Is Your Software Slow? Try SIMD Acceleration!

At Inverted Software we do lots of Software refactoring and optimization.

We regularly get requests from customers in the form of: “My system is slow, can you help?”

Software refactoring is an art and a vast subject. In this blog post I am going to talk about a very small portion of it called Single instruction, multiple data (SIMD).

SIMD is most suitable for isolated components in your system. If your system as a whole suffers from insufficient architecture, SIMD will probably not help, but, if you have a slow module, especially one that perform graphic or business calculations, SIMD can speed it up ten folds.

What is Single instruction, multiple data (SIMD)?

SIMD is the ability to run processing commands directly on the CPU.

SIMD2.svg

How is that possible? Well, all software essentially runs on the CPU, however, it takes layers of compilation and application management to get there, and when it does, the code looks nothing like it should.

For example:
When we code a loop in .NET or JAVA, it will get translated to bytecode or IL, then C++, assembly and finally to zeros and ones. Of course by that time it is immensely bloated, so if it should take the CPU 10 cycles to perform the loop, now it might get done in 200 cycles or more!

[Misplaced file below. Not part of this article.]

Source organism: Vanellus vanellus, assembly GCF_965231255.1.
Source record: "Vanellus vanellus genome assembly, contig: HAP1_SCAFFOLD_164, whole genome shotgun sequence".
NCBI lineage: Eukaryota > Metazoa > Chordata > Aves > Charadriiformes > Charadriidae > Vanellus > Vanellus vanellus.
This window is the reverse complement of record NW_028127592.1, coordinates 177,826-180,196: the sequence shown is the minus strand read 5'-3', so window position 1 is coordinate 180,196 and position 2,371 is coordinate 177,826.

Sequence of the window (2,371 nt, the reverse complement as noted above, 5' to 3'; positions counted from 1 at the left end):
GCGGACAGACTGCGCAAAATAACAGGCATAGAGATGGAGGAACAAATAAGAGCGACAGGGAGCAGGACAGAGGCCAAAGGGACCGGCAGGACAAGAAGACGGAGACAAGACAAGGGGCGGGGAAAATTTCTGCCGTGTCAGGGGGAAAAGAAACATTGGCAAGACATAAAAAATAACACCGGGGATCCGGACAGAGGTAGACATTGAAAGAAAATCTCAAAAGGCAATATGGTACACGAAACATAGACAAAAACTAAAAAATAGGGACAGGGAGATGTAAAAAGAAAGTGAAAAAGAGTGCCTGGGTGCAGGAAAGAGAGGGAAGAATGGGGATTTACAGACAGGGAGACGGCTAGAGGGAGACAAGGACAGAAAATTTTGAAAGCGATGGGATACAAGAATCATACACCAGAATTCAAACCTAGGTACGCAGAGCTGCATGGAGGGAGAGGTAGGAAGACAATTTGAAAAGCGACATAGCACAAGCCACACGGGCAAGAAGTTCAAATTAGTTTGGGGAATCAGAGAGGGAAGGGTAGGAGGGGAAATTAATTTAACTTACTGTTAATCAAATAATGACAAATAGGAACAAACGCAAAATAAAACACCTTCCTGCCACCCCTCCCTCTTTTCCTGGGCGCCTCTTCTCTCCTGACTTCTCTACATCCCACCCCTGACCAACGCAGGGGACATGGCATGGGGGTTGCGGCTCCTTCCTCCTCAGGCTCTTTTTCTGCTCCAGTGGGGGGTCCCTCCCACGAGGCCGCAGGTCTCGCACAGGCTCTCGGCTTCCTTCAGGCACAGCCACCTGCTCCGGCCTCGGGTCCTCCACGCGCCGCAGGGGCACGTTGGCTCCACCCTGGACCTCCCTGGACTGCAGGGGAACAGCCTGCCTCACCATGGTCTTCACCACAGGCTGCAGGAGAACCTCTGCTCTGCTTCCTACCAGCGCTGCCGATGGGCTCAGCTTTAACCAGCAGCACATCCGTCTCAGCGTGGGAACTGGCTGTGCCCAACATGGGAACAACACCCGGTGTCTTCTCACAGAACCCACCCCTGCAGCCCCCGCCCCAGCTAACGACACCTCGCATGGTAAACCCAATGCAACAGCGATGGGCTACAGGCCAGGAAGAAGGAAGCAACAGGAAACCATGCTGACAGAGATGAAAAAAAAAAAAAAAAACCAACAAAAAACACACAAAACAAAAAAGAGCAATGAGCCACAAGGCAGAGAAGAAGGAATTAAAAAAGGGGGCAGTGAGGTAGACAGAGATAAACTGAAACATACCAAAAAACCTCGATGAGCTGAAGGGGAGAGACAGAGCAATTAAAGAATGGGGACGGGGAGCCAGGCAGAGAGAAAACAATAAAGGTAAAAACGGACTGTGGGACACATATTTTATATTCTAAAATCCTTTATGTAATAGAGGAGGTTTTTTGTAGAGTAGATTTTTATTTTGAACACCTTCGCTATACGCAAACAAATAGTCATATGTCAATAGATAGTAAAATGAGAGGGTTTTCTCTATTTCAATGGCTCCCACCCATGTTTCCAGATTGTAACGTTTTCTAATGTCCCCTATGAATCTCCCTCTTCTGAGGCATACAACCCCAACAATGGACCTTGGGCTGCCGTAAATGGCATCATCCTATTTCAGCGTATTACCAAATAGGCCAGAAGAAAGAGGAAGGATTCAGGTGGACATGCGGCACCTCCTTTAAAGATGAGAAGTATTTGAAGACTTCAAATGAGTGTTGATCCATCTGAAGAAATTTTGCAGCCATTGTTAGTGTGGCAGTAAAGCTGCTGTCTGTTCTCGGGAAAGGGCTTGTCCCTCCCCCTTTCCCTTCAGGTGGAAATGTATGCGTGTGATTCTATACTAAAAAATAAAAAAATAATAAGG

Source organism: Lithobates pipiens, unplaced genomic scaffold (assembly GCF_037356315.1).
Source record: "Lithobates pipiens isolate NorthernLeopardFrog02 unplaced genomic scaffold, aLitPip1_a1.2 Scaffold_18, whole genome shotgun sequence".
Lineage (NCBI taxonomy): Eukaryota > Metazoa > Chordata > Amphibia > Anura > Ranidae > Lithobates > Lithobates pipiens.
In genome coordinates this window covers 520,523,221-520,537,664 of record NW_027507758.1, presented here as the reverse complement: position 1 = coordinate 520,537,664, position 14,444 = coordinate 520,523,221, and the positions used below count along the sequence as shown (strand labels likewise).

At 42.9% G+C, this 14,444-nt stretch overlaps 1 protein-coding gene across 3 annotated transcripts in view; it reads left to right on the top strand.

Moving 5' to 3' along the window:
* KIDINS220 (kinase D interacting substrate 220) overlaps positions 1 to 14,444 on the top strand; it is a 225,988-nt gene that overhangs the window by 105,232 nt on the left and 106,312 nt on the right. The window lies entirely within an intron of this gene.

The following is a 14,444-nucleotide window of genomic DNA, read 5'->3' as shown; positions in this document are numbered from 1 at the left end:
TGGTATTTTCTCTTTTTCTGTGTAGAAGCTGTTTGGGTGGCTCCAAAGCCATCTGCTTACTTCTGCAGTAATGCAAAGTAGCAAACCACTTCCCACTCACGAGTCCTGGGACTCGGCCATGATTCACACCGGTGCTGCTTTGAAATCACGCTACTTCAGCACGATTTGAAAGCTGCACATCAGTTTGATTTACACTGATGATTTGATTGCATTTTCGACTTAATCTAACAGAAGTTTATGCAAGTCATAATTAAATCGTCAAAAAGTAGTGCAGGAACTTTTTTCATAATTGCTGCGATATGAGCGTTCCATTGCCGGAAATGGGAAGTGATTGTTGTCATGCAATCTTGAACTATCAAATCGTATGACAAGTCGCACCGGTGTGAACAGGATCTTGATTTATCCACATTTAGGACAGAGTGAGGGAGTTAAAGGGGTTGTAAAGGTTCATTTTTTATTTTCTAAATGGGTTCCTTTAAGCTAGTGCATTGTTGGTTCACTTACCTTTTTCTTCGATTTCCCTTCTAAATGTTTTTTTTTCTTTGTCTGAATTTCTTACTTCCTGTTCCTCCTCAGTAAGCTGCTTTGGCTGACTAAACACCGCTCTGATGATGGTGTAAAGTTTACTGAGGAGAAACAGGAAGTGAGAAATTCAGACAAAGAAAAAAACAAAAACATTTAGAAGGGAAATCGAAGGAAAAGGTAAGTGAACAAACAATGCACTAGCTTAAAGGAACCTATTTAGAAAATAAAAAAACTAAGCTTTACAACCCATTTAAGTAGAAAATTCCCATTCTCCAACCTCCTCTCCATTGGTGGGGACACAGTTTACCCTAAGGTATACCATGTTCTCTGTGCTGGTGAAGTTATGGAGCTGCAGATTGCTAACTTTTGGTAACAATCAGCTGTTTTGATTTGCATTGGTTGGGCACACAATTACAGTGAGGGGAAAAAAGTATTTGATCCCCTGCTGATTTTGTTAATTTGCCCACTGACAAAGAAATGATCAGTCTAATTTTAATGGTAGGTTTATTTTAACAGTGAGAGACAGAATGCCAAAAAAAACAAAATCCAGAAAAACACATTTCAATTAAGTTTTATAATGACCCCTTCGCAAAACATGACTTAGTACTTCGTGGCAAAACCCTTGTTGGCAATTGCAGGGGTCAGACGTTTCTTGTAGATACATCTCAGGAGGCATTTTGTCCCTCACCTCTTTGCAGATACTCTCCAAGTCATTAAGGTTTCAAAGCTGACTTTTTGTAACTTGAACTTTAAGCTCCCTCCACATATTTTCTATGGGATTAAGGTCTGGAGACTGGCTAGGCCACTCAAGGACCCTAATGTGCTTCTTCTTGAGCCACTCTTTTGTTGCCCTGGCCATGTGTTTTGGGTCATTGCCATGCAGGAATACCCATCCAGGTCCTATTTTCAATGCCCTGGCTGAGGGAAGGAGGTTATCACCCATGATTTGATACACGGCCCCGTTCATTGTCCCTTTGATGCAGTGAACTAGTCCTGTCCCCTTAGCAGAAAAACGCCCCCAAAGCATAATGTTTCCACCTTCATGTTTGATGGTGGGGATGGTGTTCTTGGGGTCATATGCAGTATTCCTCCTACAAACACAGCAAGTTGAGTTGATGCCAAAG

The good news is that we can skip the process altogether and “go” directly to the CPU.

Modern CPUs have about 30 sets of commands we can invoke directly to create small instruction sets that will form a code block and even run in parallel on all of our cores. CPUs queue our instructions and run them on available cores for maximum performance.

Sounds too good to be true! How can we do this?

Many programming languages have started to include Vectors packages. A Vector package communicates directly with the Operating System, which in turn, sends messages to the CPU.

How is this done?

Well if your code looks something like this:

float[] values = GetValues();
float increment = GetIncrement();

// Perform increment operation as manual loop:
for (int i = 0; i < values.Length; i++)
{
values[i] += increment;
}

To vectorize it, you will have to write something in the style of:

Vector<float> values = GetValues();
Vector<float> increment = GetIncrement();

// Perform addition as a vector operation:
Vector<float> result = values + increment;

Looks complicated? Not to worry. At Inverted Software we have experts that will insure your product is “vectorized” correctly and is performance tuned.

Conclusion

Get the maximum out of your software and hardware. Let the experts at Inverted Software fine tune your systems. We have great architects that can troubleshoot and resolve any issue.

Contact us today!

Phone: 818.262.8552
Email: contact@invertedsoftware.com

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